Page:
“Here’s the most important part of your job” Danny said. “Whenever anyone wants a table or to stop playing, ‘time off’ it’s called, you stop what you’re doing and take care of them. Always be sure to announce that the special is over at five-thirty. All you do is press this button and talk into the microphone.”
He demonstrated by saying “Welcome to Banker’s Hours” into the microphone and making the two kids on table fourteen jump. “Players on the special are told they are on their last game and, unless they bring the balls up to the desk, they go on the clock. The special is six bucks in advance. Our regular prices are on the sign behind the desk. There’s a two dollar minimum per player no matter how long they play, which reminds me.” He made a note to himself to have a sign made advising players of the two-dollar minimum.
“Offer to give time accumulation cards to players who don’t have them and stamp the cards of those who do.” He pulled a cigar box from below the desk to show the cards and stamp. “These don’t count for the special. Always cut a player a break if he’s spending more than five bucks and his time comes in under fifty cents. For example, if a guy’s time comes to seven thirty-five, only charge him seven bucks, but make sure he sees the seven thirty-five on the register so he knows you cut him a break. Always close the cash register between transactions. When giving change, always put the bill you’re changing on top of the drawer until you’re done. That way nobody can flim-flam you.
“What’s a flim-flam?” Evan asked innocently.
Danny looked at Evan and thought “I hope I’m not making a mistake with this kid.” Instead, he said “A flim-flam is a dodge, a scam, a way to separate you from your money. For example, somebody could give you a ten-dollar bill and claim they gave you a twenty. Got me?”
The kid nodded.
“Don’t take any shit from anybody. Be firm, but I don’t expect you to get into any fights. If things get out of hand, just hit the buzzer and I’ll be up in a jiffy if I’m here. If not, call 911. If anybody sticks you up, give up the cash, but try to memorize all you can about the stick-up guys so you can describe them to the cops and maybe pick them out of a lineup. Then call me on my cell phone first chance you get. Understand?”
“Yes. What’s your cell phone number?”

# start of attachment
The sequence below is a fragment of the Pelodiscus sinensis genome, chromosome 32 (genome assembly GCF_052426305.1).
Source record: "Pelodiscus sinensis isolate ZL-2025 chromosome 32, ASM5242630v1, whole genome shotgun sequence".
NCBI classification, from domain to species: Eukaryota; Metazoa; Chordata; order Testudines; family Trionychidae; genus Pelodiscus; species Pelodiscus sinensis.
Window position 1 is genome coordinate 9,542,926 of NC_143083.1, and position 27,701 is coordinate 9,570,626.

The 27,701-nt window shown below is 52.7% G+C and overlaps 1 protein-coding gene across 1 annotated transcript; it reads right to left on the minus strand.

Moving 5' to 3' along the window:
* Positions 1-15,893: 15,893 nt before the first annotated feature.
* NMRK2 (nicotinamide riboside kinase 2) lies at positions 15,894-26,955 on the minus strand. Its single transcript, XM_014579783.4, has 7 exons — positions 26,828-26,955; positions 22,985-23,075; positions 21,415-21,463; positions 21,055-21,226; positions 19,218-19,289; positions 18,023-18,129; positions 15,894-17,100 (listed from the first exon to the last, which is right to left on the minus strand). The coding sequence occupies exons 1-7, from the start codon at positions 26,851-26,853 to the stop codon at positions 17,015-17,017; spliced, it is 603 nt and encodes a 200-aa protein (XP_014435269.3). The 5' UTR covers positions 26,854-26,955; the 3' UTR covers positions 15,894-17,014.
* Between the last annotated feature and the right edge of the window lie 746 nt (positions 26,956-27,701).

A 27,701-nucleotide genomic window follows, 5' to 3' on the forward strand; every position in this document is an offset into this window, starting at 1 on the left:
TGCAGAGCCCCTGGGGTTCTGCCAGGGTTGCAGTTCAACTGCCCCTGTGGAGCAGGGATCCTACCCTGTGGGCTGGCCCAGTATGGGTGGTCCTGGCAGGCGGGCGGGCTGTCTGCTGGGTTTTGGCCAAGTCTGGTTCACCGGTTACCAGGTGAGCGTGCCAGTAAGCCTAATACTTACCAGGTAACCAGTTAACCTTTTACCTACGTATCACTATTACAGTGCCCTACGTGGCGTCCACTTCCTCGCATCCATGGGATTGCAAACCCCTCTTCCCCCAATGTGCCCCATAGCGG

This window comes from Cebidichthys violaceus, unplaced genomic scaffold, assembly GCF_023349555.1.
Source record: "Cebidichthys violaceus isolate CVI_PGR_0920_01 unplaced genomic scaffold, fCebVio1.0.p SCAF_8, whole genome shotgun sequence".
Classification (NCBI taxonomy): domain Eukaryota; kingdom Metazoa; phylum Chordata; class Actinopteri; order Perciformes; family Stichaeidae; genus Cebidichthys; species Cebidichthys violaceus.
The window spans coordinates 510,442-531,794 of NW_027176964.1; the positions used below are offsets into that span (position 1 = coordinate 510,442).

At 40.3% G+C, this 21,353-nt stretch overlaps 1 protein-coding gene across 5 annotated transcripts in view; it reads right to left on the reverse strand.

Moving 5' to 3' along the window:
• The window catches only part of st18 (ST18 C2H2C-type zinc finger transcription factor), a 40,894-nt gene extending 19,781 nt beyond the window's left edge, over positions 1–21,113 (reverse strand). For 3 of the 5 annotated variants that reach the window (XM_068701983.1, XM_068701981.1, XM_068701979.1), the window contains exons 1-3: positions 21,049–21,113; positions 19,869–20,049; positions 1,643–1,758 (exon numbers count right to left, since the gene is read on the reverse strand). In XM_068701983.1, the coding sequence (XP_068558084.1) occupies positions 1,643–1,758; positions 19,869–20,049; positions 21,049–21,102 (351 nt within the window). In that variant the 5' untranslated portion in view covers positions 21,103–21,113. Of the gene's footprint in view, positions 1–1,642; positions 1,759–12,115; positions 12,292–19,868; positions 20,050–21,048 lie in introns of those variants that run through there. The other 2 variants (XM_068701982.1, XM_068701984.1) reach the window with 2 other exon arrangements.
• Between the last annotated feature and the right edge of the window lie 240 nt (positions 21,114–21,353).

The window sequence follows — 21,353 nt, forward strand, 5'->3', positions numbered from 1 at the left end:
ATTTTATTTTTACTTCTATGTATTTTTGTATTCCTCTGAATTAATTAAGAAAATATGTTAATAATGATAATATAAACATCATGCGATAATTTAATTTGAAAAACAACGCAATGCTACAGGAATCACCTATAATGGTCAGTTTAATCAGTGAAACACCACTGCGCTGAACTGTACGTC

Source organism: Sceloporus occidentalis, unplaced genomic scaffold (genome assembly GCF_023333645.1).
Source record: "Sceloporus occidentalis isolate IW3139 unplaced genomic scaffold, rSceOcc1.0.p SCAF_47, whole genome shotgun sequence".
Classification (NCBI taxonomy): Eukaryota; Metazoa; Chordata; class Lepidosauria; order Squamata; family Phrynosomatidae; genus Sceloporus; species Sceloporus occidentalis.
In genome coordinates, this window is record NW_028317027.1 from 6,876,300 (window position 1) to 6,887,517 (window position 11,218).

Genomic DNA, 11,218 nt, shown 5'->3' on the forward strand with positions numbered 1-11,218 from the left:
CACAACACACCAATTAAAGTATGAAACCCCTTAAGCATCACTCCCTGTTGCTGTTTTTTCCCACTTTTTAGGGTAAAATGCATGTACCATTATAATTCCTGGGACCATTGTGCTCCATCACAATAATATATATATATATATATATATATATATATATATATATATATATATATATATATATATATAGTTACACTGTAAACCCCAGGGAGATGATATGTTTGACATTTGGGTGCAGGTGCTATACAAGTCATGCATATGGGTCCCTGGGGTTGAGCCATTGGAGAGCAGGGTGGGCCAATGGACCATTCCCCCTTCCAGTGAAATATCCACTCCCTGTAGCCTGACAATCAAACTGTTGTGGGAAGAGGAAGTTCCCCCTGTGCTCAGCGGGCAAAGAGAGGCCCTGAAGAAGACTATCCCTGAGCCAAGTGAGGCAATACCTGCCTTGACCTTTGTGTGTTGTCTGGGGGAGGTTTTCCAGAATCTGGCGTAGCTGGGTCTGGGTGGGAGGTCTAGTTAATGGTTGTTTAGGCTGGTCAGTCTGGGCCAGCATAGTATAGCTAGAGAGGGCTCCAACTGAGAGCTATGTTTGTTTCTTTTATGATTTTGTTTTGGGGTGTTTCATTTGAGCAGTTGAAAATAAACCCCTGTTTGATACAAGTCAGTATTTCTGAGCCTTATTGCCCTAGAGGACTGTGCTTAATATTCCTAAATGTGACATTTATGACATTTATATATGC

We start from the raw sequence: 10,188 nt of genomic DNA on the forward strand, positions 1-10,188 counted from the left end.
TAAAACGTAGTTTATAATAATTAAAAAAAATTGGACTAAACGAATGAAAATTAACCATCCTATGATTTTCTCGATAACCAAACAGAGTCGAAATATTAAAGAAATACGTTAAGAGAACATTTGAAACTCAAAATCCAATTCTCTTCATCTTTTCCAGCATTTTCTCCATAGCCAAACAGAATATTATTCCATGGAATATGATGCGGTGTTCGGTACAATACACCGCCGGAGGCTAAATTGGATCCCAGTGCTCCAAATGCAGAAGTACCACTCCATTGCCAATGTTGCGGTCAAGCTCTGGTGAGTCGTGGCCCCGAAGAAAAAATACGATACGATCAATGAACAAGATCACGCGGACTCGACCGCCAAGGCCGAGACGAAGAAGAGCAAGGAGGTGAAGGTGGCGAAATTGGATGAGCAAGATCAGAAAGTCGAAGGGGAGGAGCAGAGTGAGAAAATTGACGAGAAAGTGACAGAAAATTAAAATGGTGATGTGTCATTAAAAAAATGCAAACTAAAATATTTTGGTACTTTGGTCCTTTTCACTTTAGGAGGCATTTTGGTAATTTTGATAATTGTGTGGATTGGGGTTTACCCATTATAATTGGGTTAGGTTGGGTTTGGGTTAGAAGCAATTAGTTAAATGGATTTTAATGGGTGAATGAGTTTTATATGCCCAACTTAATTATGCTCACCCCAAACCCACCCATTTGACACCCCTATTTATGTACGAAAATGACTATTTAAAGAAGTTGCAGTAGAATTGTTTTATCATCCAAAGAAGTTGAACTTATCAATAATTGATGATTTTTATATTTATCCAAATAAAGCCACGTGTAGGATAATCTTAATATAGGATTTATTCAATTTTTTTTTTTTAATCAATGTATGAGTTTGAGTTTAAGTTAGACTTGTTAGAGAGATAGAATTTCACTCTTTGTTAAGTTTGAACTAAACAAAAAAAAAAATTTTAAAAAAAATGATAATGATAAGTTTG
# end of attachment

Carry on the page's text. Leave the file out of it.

“This kid’s pretty quick” Danny thought, and said “I wrote it here on this card taped to the cash register. Anything else?”
“No. Not right now, but I’m sure there will be” Evan said.
“I’m sure there will be, too. Don’t be afraid to ask me anything, even if you think it’s a stupid question. As far as I’m concerned, there are no stupid questions, only stupid answers. Just use your fuckin’ head and everything will be okay.”
“It sounds like just common sense” Evan said.
“Let me tell you something, kid” Danny said. “It’s been my experience that common sense ain’t all that common.”
Danny showed Evan how the cash register and computer worked and how to hide the cash receipts over the ball return on table ten if he ever had to close up by himself.
Just then, two older players came in and Danny showed Evan how to work the cash register and computer to clock them in.
“Once you’ve done your chores, things can get pretty dull around here. You’ll notice there ain’t no televisions or radios.” He pointed to a sign that said “No radio playing allowed.”
“The juke box doesn’t need any competition. You can read or do your homework as long as you keep alert and know what’s going on around you. There are plenty of signs around saying ‘No Gambling,’ but for the most part, you can ignore them. They’re there for you to fall back on if any of the players get too boisterous. You can also ignore the ‘No Masse’ Shots’ signs if it’s obvious that a player knows what he’s doing. Don’t tolerate any abuse of the equipment by anybody, though. That means no jump shots, throwing balls or sticks on the tables or sitting on the tables. No drinks or cigarettes on or near the tables and don’t be afraid to bar anybody, either temporarily or permanently. I’ll back you up on that.”
“What’s a masse’ shot?”
“It’s a shot where a player jacks up the butt end of his cue to get extreme English when he wants to shoot around a ball or get lots of draw close up. Basically, it changes the path of the cue ball from a straight line to a curved line, like a curve ball in baseball.” Danny demonstrated a masse’ shot, curving the cue ball around the one ball to pocket the fourteen ball in the corner.
Evan laughed. “Hey, that’s pretty neat” he said.
“Not so hard when you know how. Everything’s easy when you know how. Getting back to business. Just try to maintain order. Most players, especially the good ones, wouldn’t dream of damaging the tables or getting abusive. It’s the amateurs and wiseasses you’ve got to be careful of. Just be firm but courteous and you’ll be in control.”
Danny reached under the desk and pulled out his cue case. “Have you ever shot pool?” he asked.
“Never have” Evan replied, “but it looks like fun and I sure would like to learn.”
“We’re not too busy now, so grab a cue” Danny said.